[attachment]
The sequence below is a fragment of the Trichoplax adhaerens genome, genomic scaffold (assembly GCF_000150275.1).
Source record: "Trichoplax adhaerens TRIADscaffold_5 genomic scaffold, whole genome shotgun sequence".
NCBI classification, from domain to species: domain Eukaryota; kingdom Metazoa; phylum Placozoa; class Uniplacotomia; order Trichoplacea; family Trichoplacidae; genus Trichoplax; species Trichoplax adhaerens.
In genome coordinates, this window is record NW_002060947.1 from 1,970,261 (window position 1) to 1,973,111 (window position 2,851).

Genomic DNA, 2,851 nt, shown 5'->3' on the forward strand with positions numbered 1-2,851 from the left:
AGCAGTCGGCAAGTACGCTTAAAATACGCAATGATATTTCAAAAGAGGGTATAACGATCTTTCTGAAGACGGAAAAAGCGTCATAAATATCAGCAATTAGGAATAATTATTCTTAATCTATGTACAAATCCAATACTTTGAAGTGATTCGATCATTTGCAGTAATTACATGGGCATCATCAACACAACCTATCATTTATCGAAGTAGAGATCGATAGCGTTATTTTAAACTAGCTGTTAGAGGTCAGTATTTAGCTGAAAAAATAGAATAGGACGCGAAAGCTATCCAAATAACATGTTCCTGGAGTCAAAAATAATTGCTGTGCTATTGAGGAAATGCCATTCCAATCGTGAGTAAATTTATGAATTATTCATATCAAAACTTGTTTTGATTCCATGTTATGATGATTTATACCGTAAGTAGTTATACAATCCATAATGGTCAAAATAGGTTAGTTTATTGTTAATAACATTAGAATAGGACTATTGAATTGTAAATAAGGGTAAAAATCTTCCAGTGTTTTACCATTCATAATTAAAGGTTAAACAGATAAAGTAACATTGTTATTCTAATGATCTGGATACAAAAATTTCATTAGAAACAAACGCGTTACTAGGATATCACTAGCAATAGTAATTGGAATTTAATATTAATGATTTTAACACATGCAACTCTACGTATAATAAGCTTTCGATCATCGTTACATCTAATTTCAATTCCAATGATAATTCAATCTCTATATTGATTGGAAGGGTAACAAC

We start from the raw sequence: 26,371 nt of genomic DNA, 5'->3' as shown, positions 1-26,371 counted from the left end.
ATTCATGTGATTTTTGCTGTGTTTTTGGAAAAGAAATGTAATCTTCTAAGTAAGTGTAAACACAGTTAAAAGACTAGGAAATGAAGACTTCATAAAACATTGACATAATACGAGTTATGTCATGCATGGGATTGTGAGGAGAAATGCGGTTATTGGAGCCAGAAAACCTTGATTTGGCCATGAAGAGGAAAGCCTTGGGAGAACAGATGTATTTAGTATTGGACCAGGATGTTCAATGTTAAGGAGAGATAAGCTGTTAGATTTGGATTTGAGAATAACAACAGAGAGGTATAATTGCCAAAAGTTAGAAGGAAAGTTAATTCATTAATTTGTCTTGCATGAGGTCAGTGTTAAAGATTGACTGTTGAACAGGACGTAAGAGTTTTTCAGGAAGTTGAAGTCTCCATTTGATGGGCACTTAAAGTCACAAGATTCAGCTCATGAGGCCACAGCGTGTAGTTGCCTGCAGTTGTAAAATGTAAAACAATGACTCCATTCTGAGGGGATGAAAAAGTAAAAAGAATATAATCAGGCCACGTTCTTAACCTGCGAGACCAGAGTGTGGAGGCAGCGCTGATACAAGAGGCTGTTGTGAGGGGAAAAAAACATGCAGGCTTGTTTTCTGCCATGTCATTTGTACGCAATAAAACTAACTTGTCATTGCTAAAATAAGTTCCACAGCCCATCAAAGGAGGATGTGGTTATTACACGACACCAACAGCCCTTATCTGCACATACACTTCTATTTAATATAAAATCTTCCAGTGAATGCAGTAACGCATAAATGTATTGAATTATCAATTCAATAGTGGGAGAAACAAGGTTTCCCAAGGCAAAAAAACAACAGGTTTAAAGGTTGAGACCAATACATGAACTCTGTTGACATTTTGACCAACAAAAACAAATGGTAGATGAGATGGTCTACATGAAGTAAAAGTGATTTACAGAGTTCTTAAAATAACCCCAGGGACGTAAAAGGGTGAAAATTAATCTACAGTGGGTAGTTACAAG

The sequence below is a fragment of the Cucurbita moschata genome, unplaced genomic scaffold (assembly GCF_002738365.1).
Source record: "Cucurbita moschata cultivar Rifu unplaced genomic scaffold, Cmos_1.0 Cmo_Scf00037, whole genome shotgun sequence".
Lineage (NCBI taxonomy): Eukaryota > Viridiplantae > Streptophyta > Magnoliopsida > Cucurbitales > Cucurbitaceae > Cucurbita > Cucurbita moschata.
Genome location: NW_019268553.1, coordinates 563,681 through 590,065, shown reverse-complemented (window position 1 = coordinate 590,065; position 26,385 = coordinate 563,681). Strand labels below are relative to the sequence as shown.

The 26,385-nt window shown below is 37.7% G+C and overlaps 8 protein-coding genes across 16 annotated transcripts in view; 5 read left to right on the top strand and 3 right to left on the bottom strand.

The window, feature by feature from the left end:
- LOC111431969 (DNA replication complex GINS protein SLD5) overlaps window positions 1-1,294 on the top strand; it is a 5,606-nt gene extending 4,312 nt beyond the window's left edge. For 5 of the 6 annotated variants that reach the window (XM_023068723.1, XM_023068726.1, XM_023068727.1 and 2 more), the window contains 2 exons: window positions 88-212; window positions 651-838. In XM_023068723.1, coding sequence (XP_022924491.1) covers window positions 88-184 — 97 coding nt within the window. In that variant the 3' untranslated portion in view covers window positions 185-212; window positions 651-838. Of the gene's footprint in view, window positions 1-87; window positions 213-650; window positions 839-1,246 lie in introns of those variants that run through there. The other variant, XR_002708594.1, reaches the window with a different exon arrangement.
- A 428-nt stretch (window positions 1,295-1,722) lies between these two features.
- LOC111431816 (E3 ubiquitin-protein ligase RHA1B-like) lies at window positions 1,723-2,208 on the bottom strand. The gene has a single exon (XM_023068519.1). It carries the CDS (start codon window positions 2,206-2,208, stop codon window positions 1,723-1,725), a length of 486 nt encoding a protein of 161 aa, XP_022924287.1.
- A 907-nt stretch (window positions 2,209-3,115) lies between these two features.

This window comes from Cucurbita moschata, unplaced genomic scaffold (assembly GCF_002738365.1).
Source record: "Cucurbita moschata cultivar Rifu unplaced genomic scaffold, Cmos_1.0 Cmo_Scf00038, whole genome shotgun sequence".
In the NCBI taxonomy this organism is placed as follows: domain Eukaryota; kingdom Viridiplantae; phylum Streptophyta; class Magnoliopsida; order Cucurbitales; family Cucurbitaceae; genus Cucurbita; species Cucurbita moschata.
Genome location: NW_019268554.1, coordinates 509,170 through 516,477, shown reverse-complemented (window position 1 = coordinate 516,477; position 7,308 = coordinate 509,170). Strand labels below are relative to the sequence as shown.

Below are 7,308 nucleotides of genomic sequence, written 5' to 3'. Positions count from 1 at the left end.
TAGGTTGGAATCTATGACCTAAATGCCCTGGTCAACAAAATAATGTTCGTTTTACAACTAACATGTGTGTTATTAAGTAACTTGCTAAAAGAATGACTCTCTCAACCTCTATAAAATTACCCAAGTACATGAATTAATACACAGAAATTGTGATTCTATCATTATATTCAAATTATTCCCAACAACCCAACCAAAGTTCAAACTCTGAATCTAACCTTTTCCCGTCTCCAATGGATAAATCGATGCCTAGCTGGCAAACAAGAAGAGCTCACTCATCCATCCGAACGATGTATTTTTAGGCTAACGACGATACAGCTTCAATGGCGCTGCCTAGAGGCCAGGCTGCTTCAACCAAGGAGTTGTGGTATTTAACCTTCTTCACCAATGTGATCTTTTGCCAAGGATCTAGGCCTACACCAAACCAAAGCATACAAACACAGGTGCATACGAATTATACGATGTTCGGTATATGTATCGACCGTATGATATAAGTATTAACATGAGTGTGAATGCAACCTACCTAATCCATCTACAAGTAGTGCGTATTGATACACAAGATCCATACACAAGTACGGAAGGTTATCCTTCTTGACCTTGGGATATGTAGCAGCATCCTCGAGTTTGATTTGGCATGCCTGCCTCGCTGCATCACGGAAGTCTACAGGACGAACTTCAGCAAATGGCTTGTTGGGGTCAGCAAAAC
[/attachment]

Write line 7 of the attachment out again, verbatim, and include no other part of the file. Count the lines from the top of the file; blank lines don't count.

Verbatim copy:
We start from the raw sequence: 26,371 nt of genomic DNA, 5'->3' as shown, positions 1-26,371 counted from the left end.